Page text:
Good day ladies and gentlespoons!
I have the pleasure of presenting to you a guest post from Sarah Armstrong, author of the newly released novel The Devil In The Snow.
The thing that stood out to me the most while reading this book was the strong focus on mother and daughter relationships across generations of the same family, so I asked the author if she could tell us a little bit more about this.
Mothers and daughters
We think we know how the theme of mothers and daughters should play out. Everyone has an understanding of the way the relationship should be, with the adoring young daughter, resentful teenager and conciliatory adult. In The Devil in the Snow, my mothers and daughters have to navigate their relationships with each other, but under an unusual kind of pressure.
My main character, Shona, is repeating the same pattern of angry resentment with her daughter, Cerys, that was played out between Shona and her mother, Greta. Shona knows that unhealthy habits are being repeated, but can’t seem to break the pattern. Greta can see exactly what is going on, but Shona refuses to believe in the family curse. Who would want to believe that the devil was after their family?
The line, ‘But she hadn’t quite turned out to be that kind of mother, and Cerys wasn’t that kind of daughter,’ was one of those which floated into my head when I was thinking of other things. We have expectations, as reader, as parents, and as daughters, of what an ideal mother-daughter relationship should be like. There is a strong archetype of perfect mother-daughter pairs who go shopping and have lunch, a dynamic of strength in their similarities. Shona wants this with her daughter, but refuses to do the same for her mother. I use the theme of familial repetition in many different ways in the novel.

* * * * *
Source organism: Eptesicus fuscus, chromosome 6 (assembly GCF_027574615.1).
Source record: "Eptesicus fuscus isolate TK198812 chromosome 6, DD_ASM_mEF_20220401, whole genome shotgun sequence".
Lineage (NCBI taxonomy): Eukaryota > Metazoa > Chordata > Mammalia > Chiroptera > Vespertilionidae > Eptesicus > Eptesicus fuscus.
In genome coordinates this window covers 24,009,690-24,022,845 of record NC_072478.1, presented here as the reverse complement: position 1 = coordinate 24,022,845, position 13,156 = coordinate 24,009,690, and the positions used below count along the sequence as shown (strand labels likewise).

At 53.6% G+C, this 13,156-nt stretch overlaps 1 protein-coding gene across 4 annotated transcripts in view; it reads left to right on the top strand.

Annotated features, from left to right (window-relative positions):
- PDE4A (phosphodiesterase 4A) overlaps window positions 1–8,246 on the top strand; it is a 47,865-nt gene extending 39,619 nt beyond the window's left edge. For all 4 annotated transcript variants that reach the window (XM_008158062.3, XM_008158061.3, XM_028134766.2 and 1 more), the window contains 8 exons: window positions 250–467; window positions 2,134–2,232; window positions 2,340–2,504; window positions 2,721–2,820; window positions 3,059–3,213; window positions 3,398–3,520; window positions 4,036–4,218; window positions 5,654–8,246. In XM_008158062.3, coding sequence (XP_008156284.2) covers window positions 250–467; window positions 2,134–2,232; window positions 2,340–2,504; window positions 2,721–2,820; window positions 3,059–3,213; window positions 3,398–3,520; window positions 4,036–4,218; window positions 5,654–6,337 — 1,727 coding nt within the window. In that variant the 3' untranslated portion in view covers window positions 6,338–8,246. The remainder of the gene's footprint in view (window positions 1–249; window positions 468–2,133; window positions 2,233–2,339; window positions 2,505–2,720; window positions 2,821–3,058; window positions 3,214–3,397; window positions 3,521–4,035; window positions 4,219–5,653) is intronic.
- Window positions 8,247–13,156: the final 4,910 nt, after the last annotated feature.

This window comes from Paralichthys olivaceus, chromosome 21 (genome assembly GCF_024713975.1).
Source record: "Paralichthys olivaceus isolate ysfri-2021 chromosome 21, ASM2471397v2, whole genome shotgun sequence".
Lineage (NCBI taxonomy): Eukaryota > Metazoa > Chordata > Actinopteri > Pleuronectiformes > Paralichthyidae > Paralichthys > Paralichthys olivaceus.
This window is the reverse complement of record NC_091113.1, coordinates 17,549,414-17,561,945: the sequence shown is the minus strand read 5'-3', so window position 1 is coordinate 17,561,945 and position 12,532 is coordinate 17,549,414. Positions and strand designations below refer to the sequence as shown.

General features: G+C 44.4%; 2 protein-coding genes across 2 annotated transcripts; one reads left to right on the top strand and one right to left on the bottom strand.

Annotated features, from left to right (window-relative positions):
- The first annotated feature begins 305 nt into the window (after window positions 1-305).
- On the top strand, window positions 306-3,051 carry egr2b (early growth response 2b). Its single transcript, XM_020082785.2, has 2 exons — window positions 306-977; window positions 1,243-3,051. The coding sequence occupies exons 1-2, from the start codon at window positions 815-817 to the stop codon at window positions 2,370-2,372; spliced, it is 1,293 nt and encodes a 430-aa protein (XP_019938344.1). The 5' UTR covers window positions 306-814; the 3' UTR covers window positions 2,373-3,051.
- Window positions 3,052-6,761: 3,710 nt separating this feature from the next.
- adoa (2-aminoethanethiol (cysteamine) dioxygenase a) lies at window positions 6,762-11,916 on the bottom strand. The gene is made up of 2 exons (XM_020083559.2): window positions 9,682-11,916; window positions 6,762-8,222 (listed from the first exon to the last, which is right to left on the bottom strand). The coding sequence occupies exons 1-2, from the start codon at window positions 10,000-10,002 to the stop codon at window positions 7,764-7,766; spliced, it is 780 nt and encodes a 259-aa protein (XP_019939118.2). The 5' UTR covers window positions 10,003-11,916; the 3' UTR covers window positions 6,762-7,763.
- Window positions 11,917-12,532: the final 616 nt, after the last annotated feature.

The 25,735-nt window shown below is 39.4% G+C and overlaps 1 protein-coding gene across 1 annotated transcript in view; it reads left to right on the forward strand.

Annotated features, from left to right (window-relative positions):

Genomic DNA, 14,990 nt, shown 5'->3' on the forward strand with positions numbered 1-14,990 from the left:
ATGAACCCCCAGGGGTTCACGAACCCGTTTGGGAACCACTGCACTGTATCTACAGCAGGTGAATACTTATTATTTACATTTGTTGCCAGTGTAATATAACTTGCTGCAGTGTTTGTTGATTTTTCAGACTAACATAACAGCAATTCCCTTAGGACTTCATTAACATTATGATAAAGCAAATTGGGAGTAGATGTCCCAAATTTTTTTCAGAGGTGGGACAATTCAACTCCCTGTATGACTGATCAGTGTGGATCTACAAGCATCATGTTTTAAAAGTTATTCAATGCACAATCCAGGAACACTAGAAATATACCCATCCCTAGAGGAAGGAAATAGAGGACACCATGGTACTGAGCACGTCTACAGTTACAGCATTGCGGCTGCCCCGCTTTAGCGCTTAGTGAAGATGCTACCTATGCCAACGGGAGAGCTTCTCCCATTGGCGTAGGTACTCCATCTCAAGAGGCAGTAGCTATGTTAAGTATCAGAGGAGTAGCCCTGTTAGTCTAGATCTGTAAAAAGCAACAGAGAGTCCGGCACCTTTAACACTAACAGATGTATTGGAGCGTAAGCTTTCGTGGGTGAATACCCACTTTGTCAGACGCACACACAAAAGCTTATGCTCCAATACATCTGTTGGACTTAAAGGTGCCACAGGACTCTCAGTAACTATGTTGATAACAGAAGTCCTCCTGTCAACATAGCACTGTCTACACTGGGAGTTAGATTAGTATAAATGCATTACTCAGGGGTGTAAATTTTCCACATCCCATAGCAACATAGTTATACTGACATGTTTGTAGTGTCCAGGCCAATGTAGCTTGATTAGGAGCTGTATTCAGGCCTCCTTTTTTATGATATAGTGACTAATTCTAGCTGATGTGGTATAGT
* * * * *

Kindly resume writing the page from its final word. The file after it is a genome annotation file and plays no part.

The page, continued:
When we find fault in ourselves, we sometimes look back to see who can be blamed for our large feet or a tendency to stay in bed too long. Genetics link us back through time, way before we can start to follow the threads. However, for Greta, Shona and Cerys, inheritance isn’t just made of physical flaws, but an external and determined threat, chasing them through the centuries.
The idea of a family curse linked to inheritance can be traced, in my own life, to the metabolic illness within my own family and other families I know. Metabolic disorders are inherited and triggered by genes from both the mother and father, causing problems in the way energy is processed. These unknowable, unseen genes sit within our DNA for generations, silently being passed on, waiting for that pair to cause problems. The symbol of the devil becomes a way of looking at the real, physical world, and the threats we can pose to our children without even knowing. Neither Greta nor Shona want to believe the warnings, and so the cycle continues.
The relationship between the mothers and daughters in The Devil in the Snow is complicated by the same thing that complicated the relationship between the sisters in my first novel, The Insect Rosary. Their situations are made problematic by an unwillingness to learn from the past. Everyone is doing their best, but it isn’t until they start listening to each other that they become formidable and can finally face the true enemy.
Sarah lives in Essex with her husband and four children. Her short stories have been published in magazines and anthologies, and she teaches creative writing for the Open University.
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